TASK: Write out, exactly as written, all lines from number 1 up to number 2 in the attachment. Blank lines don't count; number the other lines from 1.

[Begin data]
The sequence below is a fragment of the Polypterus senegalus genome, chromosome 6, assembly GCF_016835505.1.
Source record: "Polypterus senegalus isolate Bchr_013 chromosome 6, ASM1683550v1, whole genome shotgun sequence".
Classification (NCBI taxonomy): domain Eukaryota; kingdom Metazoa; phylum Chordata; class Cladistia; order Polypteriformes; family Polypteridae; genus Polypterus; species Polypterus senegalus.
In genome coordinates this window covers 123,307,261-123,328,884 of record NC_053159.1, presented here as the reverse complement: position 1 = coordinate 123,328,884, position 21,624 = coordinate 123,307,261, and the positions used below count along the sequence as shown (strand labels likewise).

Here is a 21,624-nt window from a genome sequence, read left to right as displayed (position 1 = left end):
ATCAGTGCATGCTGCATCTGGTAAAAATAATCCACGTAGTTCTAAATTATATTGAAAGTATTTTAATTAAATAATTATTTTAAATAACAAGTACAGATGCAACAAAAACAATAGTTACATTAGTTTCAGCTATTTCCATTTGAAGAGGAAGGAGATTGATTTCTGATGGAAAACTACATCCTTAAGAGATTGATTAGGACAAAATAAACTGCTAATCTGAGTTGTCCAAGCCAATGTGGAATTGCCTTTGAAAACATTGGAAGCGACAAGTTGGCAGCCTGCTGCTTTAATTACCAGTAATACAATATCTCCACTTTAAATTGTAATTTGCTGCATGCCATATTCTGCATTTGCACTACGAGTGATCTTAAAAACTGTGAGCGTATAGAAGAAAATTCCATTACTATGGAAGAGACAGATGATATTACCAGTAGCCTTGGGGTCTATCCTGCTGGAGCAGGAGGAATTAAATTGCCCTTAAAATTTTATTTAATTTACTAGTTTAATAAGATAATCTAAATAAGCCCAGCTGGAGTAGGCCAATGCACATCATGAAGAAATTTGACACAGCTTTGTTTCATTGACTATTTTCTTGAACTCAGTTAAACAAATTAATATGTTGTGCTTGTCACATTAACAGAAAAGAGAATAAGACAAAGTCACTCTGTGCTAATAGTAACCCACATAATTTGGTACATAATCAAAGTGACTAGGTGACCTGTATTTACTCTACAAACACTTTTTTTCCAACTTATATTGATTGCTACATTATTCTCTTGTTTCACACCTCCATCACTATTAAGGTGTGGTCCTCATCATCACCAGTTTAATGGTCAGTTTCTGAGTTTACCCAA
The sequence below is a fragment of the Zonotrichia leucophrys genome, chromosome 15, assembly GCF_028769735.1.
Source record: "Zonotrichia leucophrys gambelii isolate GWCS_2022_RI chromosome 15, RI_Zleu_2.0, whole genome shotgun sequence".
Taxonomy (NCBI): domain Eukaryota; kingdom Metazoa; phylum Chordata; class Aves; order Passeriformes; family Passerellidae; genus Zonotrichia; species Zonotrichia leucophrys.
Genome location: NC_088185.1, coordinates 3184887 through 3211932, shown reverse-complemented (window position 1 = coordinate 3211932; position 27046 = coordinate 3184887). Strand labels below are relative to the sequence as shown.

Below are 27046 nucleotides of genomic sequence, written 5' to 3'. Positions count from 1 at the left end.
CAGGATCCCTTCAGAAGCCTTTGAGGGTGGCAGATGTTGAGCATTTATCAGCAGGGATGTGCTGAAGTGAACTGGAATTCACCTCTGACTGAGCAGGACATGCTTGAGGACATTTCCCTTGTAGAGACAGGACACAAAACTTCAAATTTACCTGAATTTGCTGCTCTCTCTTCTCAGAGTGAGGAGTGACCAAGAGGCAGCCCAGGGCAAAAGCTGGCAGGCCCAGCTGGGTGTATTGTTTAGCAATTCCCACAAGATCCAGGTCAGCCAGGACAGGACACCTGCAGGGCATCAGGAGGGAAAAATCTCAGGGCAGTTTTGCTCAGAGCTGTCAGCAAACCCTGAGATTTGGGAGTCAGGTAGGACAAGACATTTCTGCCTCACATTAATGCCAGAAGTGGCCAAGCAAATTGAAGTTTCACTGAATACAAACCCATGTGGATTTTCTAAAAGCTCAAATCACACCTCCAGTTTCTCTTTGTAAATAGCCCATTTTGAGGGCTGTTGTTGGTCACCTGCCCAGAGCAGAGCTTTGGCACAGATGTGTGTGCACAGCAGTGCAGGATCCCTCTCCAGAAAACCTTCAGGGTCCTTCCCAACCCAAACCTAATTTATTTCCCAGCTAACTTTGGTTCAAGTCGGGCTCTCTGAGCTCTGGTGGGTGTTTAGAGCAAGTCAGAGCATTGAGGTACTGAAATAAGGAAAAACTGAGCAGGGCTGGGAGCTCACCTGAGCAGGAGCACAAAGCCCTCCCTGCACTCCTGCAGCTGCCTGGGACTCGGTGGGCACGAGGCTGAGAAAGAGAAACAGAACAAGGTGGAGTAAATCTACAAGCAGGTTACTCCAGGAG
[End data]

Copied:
The sequence below is a fragment of the Polypterus senegalus genome, chromosome 6, assembly GCF_016835505.1.
Source record: "Polypterus senegalus isolate Bchr_013 chromosome 6, ASM1683550v1, whole genome shotgun sequence".